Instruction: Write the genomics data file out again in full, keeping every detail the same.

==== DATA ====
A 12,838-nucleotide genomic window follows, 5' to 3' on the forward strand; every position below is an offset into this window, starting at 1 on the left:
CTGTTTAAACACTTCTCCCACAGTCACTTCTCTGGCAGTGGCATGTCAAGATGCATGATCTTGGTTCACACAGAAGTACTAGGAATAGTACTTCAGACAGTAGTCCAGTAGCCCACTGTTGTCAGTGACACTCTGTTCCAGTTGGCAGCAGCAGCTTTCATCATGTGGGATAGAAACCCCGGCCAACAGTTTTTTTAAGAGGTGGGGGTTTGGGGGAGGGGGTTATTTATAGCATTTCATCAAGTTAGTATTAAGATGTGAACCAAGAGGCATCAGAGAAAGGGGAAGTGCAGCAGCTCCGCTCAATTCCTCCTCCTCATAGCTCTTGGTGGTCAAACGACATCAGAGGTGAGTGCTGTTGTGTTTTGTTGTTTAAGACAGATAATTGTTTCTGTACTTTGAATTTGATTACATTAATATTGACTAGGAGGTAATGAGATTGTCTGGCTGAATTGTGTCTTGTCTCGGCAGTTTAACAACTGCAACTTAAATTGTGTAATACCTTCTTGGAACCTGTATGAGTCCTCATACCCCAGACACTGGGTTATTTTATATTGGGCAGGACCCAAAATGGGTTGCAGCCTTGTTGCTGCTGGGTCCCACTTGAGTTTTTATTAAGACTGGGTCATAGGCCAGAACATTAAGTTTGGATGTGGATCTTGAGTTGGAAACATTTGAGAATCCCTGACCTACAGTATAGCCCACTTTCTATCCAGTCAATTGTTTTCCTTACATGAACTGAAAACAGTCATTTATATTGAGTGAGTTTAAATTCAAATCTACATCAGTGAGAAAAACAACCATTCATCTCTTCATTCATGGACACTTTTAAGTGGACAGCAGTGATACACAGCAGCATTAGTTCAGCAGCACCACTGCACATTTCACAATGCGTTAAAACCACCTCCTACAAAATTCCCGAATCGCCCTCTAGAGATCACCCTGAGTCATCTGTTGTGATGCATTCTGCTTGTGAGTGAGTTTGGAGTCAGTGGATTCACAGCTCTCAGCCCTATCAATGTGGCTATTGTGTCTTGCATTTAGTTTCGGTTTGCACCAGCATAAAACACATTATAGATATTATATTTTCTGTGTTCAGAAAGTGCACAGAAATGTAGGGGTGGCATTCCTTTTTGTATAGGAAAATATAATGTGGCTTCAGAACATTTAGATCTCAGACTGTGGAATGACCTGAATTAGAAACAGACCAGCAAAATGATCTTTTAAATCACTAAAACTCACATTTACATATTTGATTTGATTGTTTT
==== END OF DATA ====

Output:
A 12,838-nucleotide genomic window follows, 5' to 3' on the forward strand; every position below is an offset into this window, starting at 1 on the left:
CTGTTTAAACACTTCTCCCACAGTCACTTCTCTGGCAGTGGCATGTCAAGATGCATGATCTTGGTTCACACAGAAGTACTAGGAATAGTACTTCAGACAGTAGTCCAGTAGCCCACTGTTGTCAGTGACACTCTGTTCCAGTTGGCAGCAGCAGCTTTCATCATGTGGGATAGAAACCCCGGCCAACAGTTTTTTTAAGAGGTGGGGGTTTGGGGGAGGGGGTTATTTATAGCATTTCATCAAGTTAGTATTAAGATGTGAACCAAGAGGCATCAGAGAAAGGGGAAGTGCAGCAGCTCCGCTCAATTCCTCCTCCTCATAGCTCTTGGTGGTCAAACGACATCAGAGGTGAGTGCTGTTGTGTTTTGTTGTTTAAGACAGATAATTGTTTCTGTACTTTGAATTTGATTACATTAATATTGACTAGGAGGTAATGAGATTGTCTGGCTGAATTGTGTCTTGTCTCGGCAGTTTAACAACTGCAACTTAAATTGTGTAATACCTTCTTGGAACCTGTATGAGTCCTCATACCCCAGACACTGGGTTATTTTATATTGGGCAGGACCCAAAATGGGTTGCAGCCTTGTTGCTGCTGGGTCCCACTTGAGTTTTTATTAAGACTGGGTCATAGGCCAGAACATTAAGTTTGGATGTGGATCTTGAGTTGGAAACATTTGAGAATCCCTGACCTACAGTATAGCCCACTTTCTATCCAGTCAATTGTTTTCCTTACATGAACTGAAAACAGTCATTTATATTGAGTGAGTTTAAATTCAAATCTACATCAGTGAGAAAAACAACCATTCATCTCTTCATTCATGGACACTTTTAAGTGGACAGCAGTGATACACAGCAGCATTAGTTCAGCAGCACCACTGCACATTTCACAATGCGTTAAAACCACCTCCTACAAAATTCCCGAATCGCCCTCTAGAGATCACCCTGAGTCATCTGTTGTGATGCATTCTGCTTGTGAGTGAGTTTGGAGTCAGTGGATTCACAGCTCTCAGCCCTATCAATGTGGCTATTGTGTCTTGCATTTAGTTTCGGTTTGCACCAGCATAAAACACATTATAGATATTATATTTTCTGTGTTCAGAAAGTGCACAGAAATGTAGGGGTGGCATTCCTTTTTGTATAGGAAAATATAATGTGGCTTCAGAACATTTAGATCTCAGACTGTGGAATGACCTGAATTAGAAACAGACCAGCAAAATGATCTTTTAAATCACTAAAACTCACATTTACATATTTGATTTGATTGTTTT